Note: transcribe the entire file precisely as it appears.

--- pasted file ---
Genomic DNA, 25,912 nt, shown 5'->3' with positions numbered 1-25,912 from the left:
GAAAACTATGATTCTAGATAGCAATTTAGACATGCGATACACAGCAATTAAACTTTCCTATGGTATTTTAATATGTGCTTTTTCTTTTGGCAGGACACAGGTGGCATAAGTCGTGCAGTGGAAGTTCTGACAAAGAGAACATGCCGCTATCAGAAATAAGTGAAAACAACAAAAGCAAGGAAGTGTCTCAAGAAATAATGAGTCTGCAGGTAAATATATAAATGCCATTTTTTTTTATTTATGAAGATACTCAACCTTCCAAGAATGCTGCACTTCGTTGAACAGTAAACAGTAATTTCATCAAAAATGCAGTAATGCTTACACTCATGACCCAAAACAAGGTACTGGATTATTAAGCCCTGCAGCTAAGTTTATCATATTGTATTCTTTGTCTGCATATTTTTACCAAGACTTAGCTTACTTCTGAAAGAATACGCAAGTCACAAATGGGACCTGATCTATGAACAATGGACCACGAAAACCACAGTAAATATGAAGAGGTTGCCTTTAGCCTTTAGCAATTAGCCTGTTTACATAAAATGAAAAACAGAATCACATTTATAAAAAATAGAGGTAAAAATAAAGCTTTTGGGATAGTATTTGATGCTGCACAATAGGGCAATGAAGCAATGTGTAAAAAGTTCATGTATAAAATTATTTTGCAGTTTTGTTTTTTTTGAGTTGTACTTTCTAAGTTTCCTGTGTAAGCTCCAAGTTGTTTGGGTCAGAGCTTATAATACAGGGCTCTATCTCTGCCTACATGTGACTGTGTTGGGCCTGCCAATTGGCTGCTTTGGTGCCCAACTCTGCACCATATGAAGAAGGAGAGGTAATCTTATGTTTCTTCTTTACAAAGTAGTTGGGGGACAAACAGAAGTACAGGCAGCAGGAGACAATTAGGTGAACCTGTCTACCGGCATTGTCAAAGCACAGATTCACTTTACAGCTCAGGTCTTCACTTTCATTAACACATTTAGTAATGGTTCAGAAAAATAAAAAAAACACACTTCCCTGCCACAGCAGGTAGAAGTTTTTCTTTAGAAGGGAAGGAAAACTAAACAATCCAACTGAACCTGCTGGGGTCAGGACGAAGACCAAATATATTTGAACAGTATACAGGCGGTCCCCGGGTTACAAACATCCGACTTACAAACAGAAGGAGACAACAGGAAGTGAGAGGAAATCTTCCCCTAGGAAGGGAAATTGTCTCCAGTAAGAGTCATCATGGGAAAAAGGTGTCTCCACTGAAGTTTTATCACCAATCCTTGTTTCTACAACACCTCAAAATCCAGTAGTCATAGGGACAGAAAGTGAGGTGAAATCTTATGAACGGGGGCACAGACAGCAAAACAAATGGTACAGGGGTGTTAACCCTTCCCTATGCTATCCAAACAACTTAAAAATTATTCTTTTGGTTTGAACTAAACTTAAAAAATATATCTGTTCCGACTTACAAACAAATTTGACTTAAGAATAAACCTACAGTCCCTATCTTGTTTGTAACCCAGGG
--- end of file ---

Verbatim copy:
Genomic DNA, 25,912 nt, shown 5'->3' with positions numbered 1-25,912 from the left:
GAAAACTATGATTCTAGATAGCAATTTAGACATGCGATACACAGCAATTAAACTTTCCTATGGTATTTTAATATGTGCTTTTTCTTTTGGCAGGACACAGGTGGCATAAGTCGTGCAGTGGAAGTTCTGACAAAGAGAACATGCCGCTATCAGAAATAAGTGAAAACAACAAAAGCAAGGAAGTGTCTCAAGAAATAATGAGTCTGCAGGTAAATATATAAATGCCATTTTTTTTTATTTATGAAGATACTCAACCTTCCAAGAATGCTGCACTTCGTTGAACAGTAAACAGTAATTTCATCAAAAATGCAGTAATGCTTACACTCATGACCCAAAACAAGGTACTGGATTATTAAGCCCTGCAGCTAAGTTTATCATATTGTATTCTTTGTCTGCATATTTTTACCAAGACTTAGCTTACTTCTGAAAGAATACGCAAGTCACAAATGGGACCTGATCTATGAACAATGGACCACGAAAACCACAGTAAATATGAAGAGGTTGCCTTTAGCCTTTAGCAATTAGCCTGTTTACATAAAATGAAAAACAGAATCACATTTATAAAAAATAGAGGTAAAAATAAAGCTTTTGGGATAGTATTTGATGCTGCACAATAGGGCAATGAAGCAATGTGTAAAAAGTTCATGTATAAAATTATTTTGCAGTTTTGTTTTTTTTGAGTTGTACTTTCTAAGTTTCCTGTGTAAGCTCCAAGTTGTTTGGGTCAGAGCTTATAATACAGGGCTCTATCTCTGCCTACATGTGACTGTGTTGGGCCTGCCAATTGGCTGCTTTGGTGCCCAACTCTGCACCATATGAAGAAGGAGAGGTAATCTTATGTTTCTTCTTTACAAAGTAGTTGGGGGACAAACAGAAGTACAGGCAGCAGGAGACAATTAGGTGAACCTGTCTACCGGCATTGTCAAAGCACAGATTCACTTTACAGCTCAGGTCTTCACTTTCATTAACACATTTAGTAATGGTTCAGAAAAATAAAAAAAACACACTTCCCTGCCACAGCAGGTAGAAGTTTTTCTTTAGAAGGGAAGGAAAACTAAACAATCCAACTGAACCTGCTGGGGTCAGGACGAAGACCAAATATATTTGAACAGTATACAGGCGGTCCCCGGGTTACAAACATCCGACTTACAAACAGAAGGAGACAACAGGAAGTGAGAGGAAATCTTCCCCTAGGAAGGGAAATTGTCTCCAGTAAGAGTCATCATGGGAAAAAGGTGTCTCCACTGAAGTTTTATCACCAATCCTTGTTTCTACAACACCTCAAAATCCAGTAGTCATAGGGACAGAAAGTGAGGTGAAATCTTATGAACGGGGGCACAGACAGCAAAACAAATGGTACAGGGGTGTTAACCCTTCCCTATGCTATCCAAACAACTTAAAAATTATTCTTTTGGTTTGAACTAAACTTAAAAAATATATCTGTTCCGACTTACAAACAAATTTGACTTAAGAATAAACCTACAGTCCCTATCTTGTTTGTAACCCAGGG